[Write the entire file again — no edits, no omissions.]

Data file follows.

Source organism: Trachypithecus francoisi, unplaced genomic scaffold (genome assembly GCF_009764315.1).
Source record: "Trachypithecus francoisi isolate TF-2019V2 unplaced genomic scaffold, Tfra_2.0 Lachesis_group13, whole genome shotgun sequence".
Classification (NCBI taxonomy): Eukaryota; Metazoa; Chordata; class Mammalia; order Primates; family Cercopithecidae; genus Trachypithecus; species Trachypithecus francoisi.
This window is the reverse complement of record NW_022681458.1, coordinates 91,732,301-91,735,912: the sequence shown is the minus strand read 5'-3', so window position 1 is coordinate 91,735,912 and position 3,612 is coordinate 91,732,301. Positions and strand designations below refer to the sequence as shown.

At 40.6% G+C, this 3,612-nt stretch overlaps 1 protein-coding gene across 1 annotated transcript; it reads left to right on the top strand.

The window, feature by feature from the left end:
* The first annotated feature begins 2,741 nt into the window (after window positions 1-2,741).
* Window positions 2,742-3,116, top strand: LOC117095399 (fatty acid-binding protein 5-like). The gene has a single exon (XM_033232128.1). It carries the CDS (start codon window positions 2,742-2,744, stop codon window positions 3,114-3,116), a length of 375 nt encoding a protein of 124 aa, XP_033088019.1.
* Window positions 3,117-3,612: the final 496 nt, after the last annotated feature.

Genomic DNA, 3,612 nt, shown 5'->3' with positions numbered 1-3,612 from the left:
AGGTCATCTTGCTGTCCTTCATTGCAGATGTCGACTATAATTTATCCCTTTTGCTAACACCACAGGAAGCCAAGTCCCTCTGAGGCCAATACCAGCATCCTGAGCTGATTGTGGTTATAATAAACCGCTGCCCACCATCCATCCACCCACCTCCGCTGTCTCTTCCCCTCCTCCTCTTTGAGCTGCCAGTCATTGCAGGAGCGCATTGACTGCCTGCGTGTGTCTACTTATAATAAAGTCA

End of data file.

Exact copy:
Source organism: Trachypithecus francoisi, unplaced genomic scaffold (genome assembly GCF_009764315.1).
Source record: "Trachypithecus francoisi isolate TF-2019V2 unplaced genomic scaffold, Tfra_2.0 Lachesis_group13, whole genome shotgun sequence".
Classification (NCBI taxonomy): Eukaryota; Metazoa; Chordata; class Mammalia; order Primates; family Cercopithecidae; genus Trachypithecus; species Trachypithecus francoisi.
This window is the reverse complement of record NW_022681458.1, coordinates 91,732,301-91,735,912: the sequence shown is the minus strand read 5'-3', so window position 1 is coordinate 91,735,912 and position 3,612 is coordinate 91,732,301. Positions and strand designations below refer to the sequence as shown.

At 40.6% G+C, this 3,612-nt stretch overlaps 1 protein-coding gene across 1 annotated transcript; it reads left to right on the top strand.

The window, feature by feature from the left end:
* The first annotated feature begins 2,741 nt into the window (after window positions 1-2,741).
* Window positions 2,742-3,116, top strand: LOC117095399 (fatty acid-binding protein 5-like). The gene has a single exon (XM_033232128.1). It carries the CDS (start codon window positions 2,742-2,744, stop codon window positions 3,114-3,116), a length of 375 nt encoding a protein of 124 aa, XP_033088019.1.
* Window positions 3,117-3,612: the final 496 nt, after the last annotated feature.

Genomic DNA, 3,612 nt, shown 5'->3' with positions numbered 1-3,612 from the left:
AGGTCATCTTGCTGTCCTTCATTGCAGATGTCGACTATAATTTATCCCTTTTGCTAACACCACAGGAAGCCAAGTCCCTCTGAGGCCAATACCAGCATCCTGAGCTGATTGTGGTTATAATAAACCGCTGCCCACCATCCATCCACCCACCTCCGCTGTCTCTTCCCCTCCTCCTCTTTGAGCTGCCAGTCATTGCAGGAGCGCATTGACTGCCTGCGTGTGTCTACTTATAATAAAGTCA